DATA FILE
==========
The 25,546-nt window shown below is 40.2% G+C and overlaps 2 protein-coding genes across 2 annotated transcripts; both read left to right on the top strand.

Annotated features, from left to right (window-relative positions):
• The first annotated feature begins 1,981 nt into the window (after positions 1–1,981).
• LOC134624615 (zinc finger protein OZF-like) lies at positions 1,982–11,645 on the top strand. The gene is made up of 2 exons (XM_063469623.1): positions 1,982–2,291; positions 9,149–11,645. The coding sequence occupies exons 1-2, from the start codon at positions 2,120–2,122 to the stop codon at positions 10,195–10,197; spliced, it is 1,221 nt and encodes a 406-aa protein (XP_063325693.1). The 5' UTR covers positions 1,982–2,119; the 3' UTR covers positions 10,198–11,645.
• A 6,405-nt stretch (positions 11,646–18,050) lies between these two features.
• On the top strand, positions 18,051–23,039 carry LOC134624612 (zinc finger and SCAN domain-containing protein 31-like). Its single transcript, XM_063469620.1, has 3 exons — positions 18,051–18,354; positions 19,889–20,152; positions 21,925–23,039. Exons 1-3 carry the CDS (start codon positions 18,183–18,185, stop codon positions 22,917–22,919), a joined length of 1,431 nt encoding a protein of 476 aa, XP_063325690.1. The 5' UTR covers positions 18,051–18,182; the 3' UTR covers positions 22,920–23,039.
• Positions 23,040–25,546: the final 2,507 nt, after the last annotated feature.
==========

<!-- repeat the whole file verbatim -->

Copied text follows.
The 25,546-nt window shown below is 40.2% G+C and overlaps 2 protein-coding genes across 2 annotated transcripts; both read left to right on the top strand.

Annotated features, from left to right (window-relative positions):
• The first annotated feature begins 1,981 nt into the window (after positions 1–1,981).
• LOC134624615 (zinc finger protein OZF-like) lies at positions 1,982–11,645 on the top strand. The gene is made up of 2 exons (XM_063469623.1): positions 1,982–2,291; positions 9,149–11,645. The coding sequence occupies exons 1-2, from the start codon at positions 2,120–2,122 to the stop codon at positions 10,195–10,197; spliced, it is 1,221 nt and encodes a 406-aa protein (XP_063325693.1). The 5' UTR covers positions 1,982–2,119; the 3' UTR covers positions 10,198–11,645.
• A 6,405-nt stretch (positions 11,646–18,050) lies between these two features.
• On the top strand, positions 18,051–23,039 carry LOC134624612 (zinc finger and SCAN domain-containing protein 31-like). Its single transcript, XM_063469620.1, has 3 exons — positions 18,051–18,354; positions 19,889–20,152; positions 21,925–23,039. Exons 1-3 carry the CDS (start codon positions 18,183–18,185, stop codon positions 22,917–22,919), a joined length of 1,431 nt encoding a protein of 476 aa, XP_063325690.1. The 5' UTR covers positions 18,051–18,182; the 3' UTR covers positions 22,920–23,039.
• Positions 23,040–25,546: the final 2,507 nt, after the last annotated feature.